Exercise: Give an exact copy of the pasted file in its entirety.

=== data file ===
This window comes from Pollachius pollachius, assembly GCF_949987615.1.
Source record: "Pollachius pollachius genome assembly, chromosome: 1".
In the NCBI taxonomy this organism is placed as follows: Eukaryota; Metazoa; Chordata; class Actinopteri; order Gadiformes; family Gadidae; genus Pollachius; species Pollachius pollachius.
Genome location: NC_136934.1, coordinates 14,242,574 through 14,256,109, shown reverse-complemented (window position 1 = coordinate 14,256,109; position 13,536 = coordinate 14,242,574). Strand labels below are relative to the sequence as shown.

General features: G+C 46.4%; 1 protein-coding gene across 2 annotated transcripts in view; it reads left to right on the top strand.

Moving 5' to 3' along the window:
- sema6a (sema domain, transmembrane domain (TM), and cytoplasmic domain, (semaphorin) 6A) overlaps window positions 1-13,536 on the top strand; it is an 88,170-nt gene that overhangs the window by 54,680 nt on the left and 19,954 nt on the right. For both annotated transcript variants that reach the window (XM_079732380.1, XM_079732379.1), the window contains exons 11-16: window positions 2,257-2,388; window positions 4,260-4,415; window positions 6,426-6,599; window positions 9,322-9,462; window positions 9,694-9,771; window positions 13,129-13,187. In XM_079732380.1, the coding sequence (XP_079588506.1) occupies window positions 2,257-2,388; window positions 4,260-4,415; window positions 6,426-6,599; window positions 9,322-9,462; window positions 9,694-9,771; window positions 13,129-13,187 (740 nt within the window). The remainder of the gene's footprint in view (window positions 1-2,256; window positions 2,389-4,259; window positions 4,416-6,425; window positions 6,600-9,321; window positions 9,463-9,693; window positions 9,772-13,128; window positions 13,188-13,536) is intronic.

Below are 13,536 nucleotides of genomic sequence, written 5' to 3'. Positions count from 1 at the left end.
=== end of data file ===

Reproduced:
This window comes from Pollachius pollachius, assembly GCF_949987615.1.
Source record: "Pollachius pollachius genome assembly, chromosome: 1".
In the NCBI taxonomy this organism is placed as follows: Eukaryota; Metazoa; Chordata; class Actinopteri; order Gadiformes; family Gadidae; genus Pollachius; species Pollachius pollachius.
Genome location: NC_136934.1, coordinates 14,242,574 through 14,256,109, shown reverse-complemented (window position 1 = coordinate 14,256,109; position 13,536 = coordinate 14,242,574). Strand labels below are relative to the sequence as shown.

General features: G+C 46.4%; 1 protein-coding gene across 2 annotated transcripts in view; it reads left to right on the top strand.

Moving 5' to 3' along the window:
- sema6a (sema domain, transmembrane domain (TM), and cytoplasmic domain, (semaphorin) 6A) overlaps window positions 1-13,536 on the top strand; it is an 88,170-nt gene that overhangs the window by 54,680 nt on the left and 19,954 nt on the right. For both annotated transcript variants that reach the window (XM_079732380.1, XM_079732379.1), the window contains exons 11-16: window positions 2,257-2,388; window positions 4,260-4,415; window positions 6,426-6,599; window positions 9,322-9,462; window positions 9,694-9,771; window positions 13,129-13,187. In XM_079732380.1, the coding sequence (XP_079588506.1) occupies window positions 2,257-2,388; window positions 4,260-4,415; window positions 6,426-6,599; window positions 9,322-9,462; window positions 9,694-9,771; window positions 13,129-13,187 (740 nt within the window). The remainder of the gene's footprint in view (window positions 1-2,256; window positions 2,389-4,259; window positions 4,416-6,425; window positions 6,600-9,321; window positions 9,463-9,693; window positions 9,772-13,128; window positions 13,188-13,536) is intronic.

Below are 13,536 nucleotides of genomic sequence, written 5' to 3'. Positions count from 1 at the left end.